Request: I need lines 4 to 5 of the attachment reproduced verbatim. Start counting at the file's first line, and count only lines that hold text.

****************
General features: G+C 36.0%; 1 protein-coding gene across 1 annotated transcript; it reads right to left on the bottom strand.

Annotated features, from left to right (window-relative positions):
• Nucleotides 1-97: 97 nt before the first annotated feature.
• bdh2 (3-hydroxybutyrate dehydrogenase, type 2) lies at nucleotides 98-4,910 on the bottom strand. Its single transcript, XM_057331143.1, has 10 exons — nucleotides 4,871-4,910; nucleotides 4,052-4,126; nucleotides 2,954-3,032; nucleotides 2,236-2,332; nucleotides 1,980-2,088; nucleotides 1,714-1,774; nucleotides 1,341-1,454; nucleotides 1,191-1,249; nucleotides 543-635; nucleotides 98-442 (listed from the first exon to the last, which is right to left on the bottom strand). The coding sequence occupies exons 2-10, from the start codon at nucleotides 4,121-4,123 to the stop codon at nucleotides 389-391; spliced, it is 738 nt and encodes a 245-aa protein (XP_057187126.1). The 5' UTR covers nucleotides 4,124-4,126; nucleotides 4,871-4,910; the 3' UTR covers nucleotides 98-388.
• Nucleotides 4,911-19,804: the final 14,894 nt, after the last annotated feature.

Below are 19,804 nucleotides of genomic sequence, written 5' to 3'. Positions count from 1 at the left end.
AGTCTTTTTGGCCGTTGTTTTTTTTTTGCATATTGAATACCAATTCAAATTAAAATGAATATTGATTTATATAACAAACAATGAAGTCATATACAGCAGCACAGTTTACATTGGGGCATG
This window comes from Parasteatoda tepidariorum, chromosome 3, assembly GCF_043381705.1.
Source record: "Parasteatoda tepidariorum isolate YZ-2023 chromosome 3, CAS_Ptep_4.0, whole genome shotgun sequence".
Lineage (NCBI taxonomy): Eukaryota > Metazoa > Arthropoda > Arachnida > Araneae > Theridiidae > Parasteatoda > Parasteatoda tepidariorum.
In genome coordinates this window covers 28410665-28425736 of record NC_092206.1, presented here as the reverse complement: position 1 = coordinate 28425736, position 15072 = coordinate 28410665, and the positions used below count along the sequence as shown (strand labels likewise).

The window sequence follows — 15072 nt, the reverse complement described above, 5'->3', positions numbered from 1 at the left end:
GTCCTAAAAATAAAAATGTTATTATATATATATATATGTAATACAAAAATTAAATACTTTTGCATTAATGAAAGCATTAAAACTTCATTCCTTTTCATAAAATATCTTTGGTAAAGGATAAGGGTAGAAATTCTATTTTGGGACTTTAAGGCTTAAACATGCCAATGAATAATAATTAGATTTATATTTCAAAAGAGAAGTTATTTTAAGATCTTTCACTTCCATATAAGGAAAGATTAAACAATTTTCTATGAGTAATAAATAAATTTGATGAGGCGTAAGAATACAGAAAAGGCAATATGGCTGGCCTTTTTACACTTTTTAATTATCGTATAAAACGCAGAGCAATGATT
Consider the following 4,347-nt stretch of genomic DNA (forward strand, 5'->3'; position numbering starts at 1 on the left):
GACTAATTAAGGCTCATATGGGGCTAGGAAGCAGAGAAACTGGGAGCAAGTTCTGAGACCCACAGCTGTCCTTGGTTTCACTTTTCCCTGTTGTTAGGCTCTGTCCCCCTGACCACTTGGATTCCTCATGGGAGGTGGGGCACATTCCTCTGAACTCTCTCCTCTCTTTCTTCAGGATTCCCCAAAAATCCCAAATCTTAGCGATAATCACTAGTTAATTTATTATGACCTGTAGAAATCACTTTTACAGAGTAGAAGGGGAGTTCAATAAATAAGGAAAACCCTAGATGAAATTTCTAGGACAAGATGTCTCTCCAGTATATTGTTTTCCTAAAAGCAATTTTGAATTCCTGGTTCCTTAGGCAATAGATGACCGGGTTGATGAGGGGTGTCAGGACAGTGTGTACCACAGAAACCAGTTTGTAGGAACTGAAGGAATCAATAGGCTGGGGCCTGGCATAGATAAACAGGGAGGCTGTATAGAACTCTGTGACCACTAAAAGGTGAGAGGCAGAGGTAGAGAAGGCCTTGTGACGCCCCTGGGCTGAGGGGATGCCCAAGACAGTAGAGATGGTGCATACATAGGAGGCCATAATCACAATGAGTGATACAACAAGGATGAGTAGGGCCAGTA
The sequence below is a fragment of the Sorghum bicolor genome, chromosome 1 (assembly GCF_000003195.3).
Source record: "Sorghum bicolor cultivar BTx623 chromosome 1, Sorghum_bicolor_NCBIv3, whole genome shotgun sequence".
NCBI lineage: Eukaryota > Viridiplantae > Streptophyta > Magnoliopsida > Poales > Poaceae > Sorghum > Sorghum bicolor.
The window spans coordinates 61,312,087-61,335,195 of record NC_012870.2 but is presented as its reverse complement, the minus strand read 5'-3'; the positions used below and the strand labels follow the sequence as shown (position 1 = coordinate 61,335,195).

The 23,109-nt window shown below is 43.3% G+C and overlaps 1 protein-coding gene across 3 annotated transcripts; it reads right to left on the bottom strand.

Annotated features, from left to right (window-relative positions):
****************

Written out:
• bdh2 (3-hydroxybutyrate dehydrogenase, type 2) lies at nucleotides 98-4,910 on the bottom strand. Its single transcript, XM_057331143.1, has 10 exons — nucleotides 4,871-4,910; nucleotides 4,052-4,126; nucleotides 2,954-3,032; nucleotides 2,236-2,332; nucleotides 1,980-2,088; nucleotides 1,714-1,774; nucleotides 1,341-1,454; nucleotides 1,191-1,249; nucleotides 543-635; nucleotides 98-442 (listed from the first exon to the last, which is right to left on the bottom strand). The coding sequence occupies exons 2-10, from the start codon at nucleotides 4,121-4,123 to the stop codon at nucleotides 389-391; spliced, it is 738 nt and encodes a 245-aa protein (XP_057187126.1). The 5' UTR covers nucleotides 4,124-4,126; nucleotides 4,871-4,910; the 3' UTR covers nucleotides 98-388.
• Nucleotides 4,911-19,804: the final 14,894 nt, after the last annotated feature.